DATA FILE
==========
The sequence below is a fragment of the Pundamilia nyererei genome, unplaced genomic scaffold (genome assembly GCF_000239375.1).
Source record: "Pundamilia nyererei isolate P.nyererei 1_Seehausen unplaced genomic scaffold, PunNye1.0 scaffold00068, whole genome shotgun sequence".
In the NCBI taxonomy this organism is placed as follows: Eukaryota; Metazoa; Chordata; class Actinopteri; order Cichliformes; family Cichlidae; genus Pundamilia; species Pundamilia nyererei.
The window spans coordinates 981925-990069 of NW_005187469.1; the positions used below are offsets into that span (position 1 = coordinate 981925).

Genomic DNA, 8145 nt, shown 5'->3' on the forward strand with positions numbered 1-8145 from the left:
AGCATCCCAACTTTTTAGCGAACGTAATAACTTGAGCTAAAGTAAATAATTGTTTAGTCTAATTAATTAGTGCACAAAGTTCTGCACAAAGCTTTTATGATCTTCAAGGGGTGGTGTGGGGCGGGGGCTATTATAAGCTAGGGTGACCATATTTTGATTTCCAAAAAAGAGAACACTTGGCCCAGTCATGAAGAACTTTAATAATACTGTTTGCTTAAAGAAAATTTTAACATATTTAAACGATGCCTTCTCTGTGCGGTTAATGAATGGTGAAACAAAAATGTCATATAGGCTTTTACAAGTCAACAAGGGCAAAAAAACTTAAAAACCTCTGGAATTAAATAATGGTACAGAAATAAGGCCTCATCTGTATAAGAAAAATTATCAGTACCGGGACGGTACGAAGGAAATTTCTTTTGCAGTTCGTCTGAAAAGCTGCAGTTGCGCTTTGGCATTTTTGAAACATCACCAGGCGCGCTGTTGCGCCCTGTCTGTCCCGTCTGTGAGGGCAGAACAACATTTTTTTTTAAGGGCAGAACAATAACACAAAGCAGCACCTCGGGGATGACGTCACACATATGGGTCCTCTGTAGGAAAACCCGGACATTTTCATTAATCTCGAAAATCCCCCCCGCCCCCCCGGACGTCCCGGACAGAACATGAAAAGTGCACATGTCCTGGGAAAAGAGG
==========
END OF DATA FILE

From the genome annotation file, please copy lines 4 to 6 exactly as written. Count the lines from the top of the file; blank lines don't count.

The window spans coordinates 981925-990069 of NW_005187469.1; the positions used below are offsets into that span (position 1 = coordinate 981925).

Genomic DNA, 8145 nt, shown 5'->3' on the forward strand with positions numbered 1-8145 from the left:
AGCATCCCAACTTTTTAGCGAACGTAATAACTTGAGCTAAAGTAAATAATTGTTTAGTCTAATTAATTAGTGCACAAAGTTCTGCACAAAGCTTTTATGATCTTCAAGGGGTGGTGTGGGGCGGGGGCTATTATAAGCTAGGGTGACCATATTTTGATTTCCAAAAAAGAGAACACTTGGCCCAGTCATGAAGAACTTTAATAATACTGTTTGCTTAAAGAAAATTTTAACATATTTAAACGATGCCTTCTCTGTGCGGTTAATGAATGGTGAAACAAAAATGTCATATAGGCTTTTACAAGTCAACAAGGGCAAAAAAACTTAAAAACCTCTGGAATTAAATAATGGTACAGAAATAAGGCCTCATCTGTATAAGAAAAATTATCAGTACCGGGACGGTACGAAGGAAATTTCTTTTGCAGTTCGTCTGAAAAGCTGCAGTTGCGCTTTGGCATTTTTGAAACATCACCAGGCGCGCTGTTGCGCCCTGTCTGTCCCGTCTGTGAGGGCAGAACAACATTTTTTTTTAAGGGCAGAACAATAACACAAAGCAGCACCTCGGGGATGACGTCACACATATGGGTCCTCTGTAGGAAAACCCGGACATTTTCATTAATCTCGAAAATCCCCCCCGCCCCCCCGGACGTCCCGGACAGAACATGAAAAGTGCACATGTCCTGGGAAAAGAGG